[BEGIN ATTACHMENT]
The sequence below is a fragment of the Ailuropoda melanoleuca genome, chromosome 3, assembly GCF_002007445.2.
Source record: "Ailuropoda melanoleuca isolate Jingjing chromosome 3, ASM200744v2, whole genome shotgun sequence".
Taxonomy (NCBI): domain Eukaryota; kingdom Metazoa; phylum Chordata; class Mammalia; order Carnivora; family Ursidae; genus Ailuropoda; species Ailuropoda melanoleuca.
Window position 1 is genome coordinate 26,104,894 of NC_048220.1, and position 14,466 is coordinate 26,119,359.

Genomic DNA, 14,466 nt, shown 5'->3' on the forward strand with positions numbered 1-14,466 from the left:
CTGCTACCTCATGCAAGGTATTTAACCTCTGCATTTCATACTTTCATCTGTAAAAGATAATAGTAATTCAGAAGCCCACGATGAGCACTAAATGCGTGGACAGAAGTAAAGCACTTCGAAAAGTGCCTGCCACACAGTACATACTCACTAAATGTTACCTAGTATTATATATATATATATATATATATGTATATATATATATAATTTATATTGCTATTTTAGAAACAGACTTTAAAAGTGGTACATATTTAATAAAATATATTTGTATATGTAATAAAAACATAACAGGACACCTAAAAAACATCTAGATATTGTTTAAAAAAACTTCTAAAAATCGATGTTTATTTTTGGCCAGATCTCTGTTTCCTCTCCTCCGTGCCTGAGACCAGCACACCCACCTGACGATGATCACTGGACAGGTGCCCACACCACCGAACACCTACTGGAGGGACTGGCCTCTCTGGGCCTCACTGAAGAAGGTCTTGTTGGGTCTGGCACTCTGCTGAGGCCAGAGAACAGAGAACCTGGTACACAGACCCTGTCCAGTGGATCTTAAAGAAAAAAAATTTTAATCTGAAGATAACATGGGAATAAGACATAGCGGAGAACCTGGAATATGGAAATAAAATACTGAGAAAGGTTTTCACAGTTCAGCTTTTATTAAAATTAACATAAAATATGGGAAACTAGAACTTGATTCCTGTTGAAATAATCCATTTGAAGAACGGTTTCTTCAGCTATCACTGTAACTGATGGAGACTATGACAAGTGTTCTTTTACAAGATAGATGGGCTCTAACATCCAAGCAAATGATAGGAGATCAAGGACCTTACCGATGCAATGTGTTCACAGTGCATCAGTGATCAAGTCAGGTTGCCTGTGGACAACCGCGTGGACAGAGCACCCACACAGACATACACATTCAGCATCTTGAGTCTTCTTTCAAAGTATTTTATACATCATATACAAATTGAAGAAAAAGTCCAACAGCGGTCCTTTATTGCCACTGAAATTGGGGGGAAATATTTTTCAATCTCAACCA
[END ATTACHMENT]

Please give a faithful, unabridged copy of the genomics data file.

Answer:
The sequence below is a fragment of the Ailuropoda melanoleuca genome, chromosome 3, assembly GCF_002007445.2.
Source record: "Ailuropoda melanoleuca isolate Jingjing chromosome 3, ASM200744v2, whole genome shotgun sequence".
Taxonomy (NCBI): domain Eukaryota; kingdom Metazoa; phylum Chordata; class Mammalia; order Carnivora; family Ursidae; genus Ailuropoda; species Ailuropoda melanoleuca.
Window position 1 is genome coordinate 26,104,894 of NC_048220.1, and position 14,466 is coordinate 26,119,359.

Genomic DNA, 14,466 nt, shown 5'->3' on the forward strand with positions numbered 1-14,466 from the left:
CTGCTACCTCATGCAAGGTATTTAACCTCTGCATTTCATACTTTCATCTGTAAAAGATAATAGTAATTCAGAAGCCCACGATGAGCACTAAATGCGTGGACAGAAGTAAAGCACTTCGAAAAGTGCCTGCCACACAGTACATACTCACTAAATGTTACCTAGTATTATATATATATATATATATATATGTATATATATATATAATTTATATTGCTATTTTAGAAACAGACTTTAAAAGTGGTACATATTTAATAAAATATATTTGTATATGTAATAAAAACATAACAGGACACCTAAAAAACATCTAGATATTGTTTAAAAAAACTTCTAAAAATCGATGTTTATTTTTGGCCAGATCTCTGTTTCCTCTCCTCCGTGCCTGAGACCAGCACACCCACCTGACGATGATCACTGGACAGGTGCCCACACCACCGAACACCTACTGGAGGGACTGGCCTCTCTGGGCCTCACTGAAGAAGGTCTTGTTGGGTCTGGCACTCTGCTGAGGCCAGAGAACAGAGAACCTGGTACACAGACCCTGTCCAGTGGATCTTAAAGAAAAAAAATTTTAATCTGAAGATAACATGGGAATAAGACATAGCGGAGAACCTGGAATATGGAAATAAAATACTGAGAAAGGTTTTCACAGTTCAGCTTTTATTAAAATTAACATAAAATATGGGAAACTAGAACTTGATTCCTGTTGAAATAATCCATTTGAAGAACGGTTTCTTCAGCTATCACTGTAACTGATGGAGACTATGACAAGTGTTCTTTTACAAGATAGATGGGCTCTAACATCCAAGCAAATGATAGGAGATCAAGGACCTTACCGATGCAATGTGTTCACAGTGCATCAGTGATCAAGTCAGGTTGCCTGTGGACAACCGCGTGGACAGAGCACCCACACAGACATACACATTCAGCATCTTGAGTCTTCTTTCAAAGTATTTTATACATCATATACAAATTGAAGAAAAAGTCCAACAGCGGTCCTTTATTGCCACTGAAATTGGGGGGAAATATTTTTCAATCTCAACCA